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How I Got Into Thru-Hiking

Tomorrow, I'm heading down to Campo, CA, the town closest to the Pacific Crest Trail's southern terminus. It's a now-infamous trail, exploding in popularity after 2014's Wild exposed many people to thru-hiking, and the PCT in particular, for the first time.


In 2013, before this, I was on the High Sierra Trail, on a trip with my boy scout troop, or an offshoot of it, the more adventurous kids. We headed east out of Lodgepole, and I got my second taste ever of the High Sierra. Ascending past the Angel's Wings and Precipice Lake, then looking down into the vast expanse of the Big Arroyo is a day I'll never forget. But days later, the last night of the trip, we camped at Crabtree Meadows, the intersection of the PCT and the HST. My trip had taken me 60 miles. The two PCT hikers I met there had walked 770 miles from Mexico, big external frame packs, beards, a fascinating combo of a pared down kit and the luxuries needed for months on the trail. A foam sleeping pad cut in half, and a full coffee setup. I was carrying a 7 pound Gregory pack handed down from my dad, loaded up to over 40 pounds with a freestanding tent for 3 and a pair of jeans, a cotton sweater; I'm pretty sure someone in the group had a cast iron dutch oven. I was maybe 5'7" and under 100 lbs at the time. I'd never heard of the PCT, or of thru-hiking, despite ostensibly being on one at the time.



The hurdle was a silly luxury item, but I stand by it.

I did end up hiking in those racing flats for most of this trip.


I felt like extended questioning would bother the hikers, so I kept my inquiries brief. But after our discussion, I was hooked. That was it. The promise that the peace, challenge, community, and solitude I had found out here could be extended, honed-- I was in. It sounded miserable. It sounded perfect. It became a fixation and a life goal, and so I worked toward it in the ways I could. I had a plan all laid out to section hike the trail, starting in 2020. But after several years of Oregon fires and two summers where I struggled to get time off of work, my plan slipped out to 2030. Finishing the trail over 10 years.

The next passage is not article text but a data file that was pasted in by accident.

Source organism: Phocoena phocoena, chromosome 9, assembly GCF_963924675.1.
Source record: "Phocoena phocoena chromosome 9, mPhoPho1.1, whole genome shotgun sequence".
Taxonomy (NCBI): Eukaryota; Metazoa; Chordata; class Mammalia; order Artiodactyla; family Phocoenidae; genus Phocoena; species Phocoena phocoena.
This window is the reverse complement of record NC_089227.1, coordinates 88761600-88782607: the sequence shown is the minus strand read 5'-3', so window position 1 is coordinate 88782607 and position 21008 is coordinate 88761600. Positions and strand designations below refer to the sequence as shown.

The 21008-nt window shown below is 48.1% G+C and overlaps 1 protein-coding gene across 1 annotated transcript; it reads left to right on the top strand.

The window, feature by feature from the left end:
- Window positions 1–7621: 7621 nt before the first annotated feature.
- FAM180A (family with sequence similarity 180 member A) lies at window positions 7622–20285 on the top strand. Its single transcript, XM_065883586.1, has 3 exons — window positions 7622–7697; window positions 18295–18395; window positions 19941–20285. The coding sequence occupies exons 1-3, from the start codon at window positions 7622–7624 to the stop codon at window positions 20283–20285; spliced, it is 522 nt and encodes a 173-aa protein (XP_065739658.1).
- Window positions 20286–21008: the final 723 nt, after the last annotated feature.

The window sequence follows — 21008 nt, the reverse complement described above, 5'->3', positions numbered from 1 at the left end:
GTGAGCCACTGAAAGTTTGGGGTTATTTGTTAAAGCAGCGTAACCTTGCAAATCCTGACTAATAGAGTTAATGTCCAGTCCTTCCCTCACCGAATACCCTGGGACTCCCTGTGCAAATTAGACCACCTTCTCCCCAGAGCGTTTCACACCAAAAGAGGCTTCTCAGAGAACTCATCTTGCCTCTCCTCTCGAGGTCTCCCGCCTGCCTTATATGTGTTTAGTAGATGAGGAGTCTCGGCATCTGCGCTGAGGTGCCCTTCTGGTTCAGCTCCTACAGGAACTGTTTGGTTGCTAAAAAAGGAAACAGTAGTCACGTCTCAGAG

This was too slow. And I was too overworked, and felt as though I had lost touch with myself, and needed to do something to dramatically take care of myself. So I figured out a way to take the time away from work, put all my belongings in a storage unit, prep my gear list, figure out some medical details-- everything is in order. Or as close as it can be.


There probably won't be any blogs for a while! But there'll be a lot to get caught up on when I get back.


The gear list can be found below, insofar as any gear list for a months-long trip will stay the same. It's a full-comfort setup, with a bigger tent, real sleeping pad, warmer sleeping bag, a pillow (!!!) and more. And even with a camera and some silly stuff, it's under 10 lbs base! Until the Sierra hits.



Funny enough, Katie (pictured) from my 2020 JMT trip just started the PCT a few days ago! We'll see if I can catch up.



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Hey, thanks for stopping by!

I appreciate you reading! I hope it was fun, useful, or interesting.

 

The dream is that by running this blog, I can give those I care about a way to keep up to date with what I'm doing. Bonus points if someone stumbles across this and it helps them plan a trip or get into the outdoors. Always feel free to drop me a line if you've got questions about anything posted here!

Much love,

Riley

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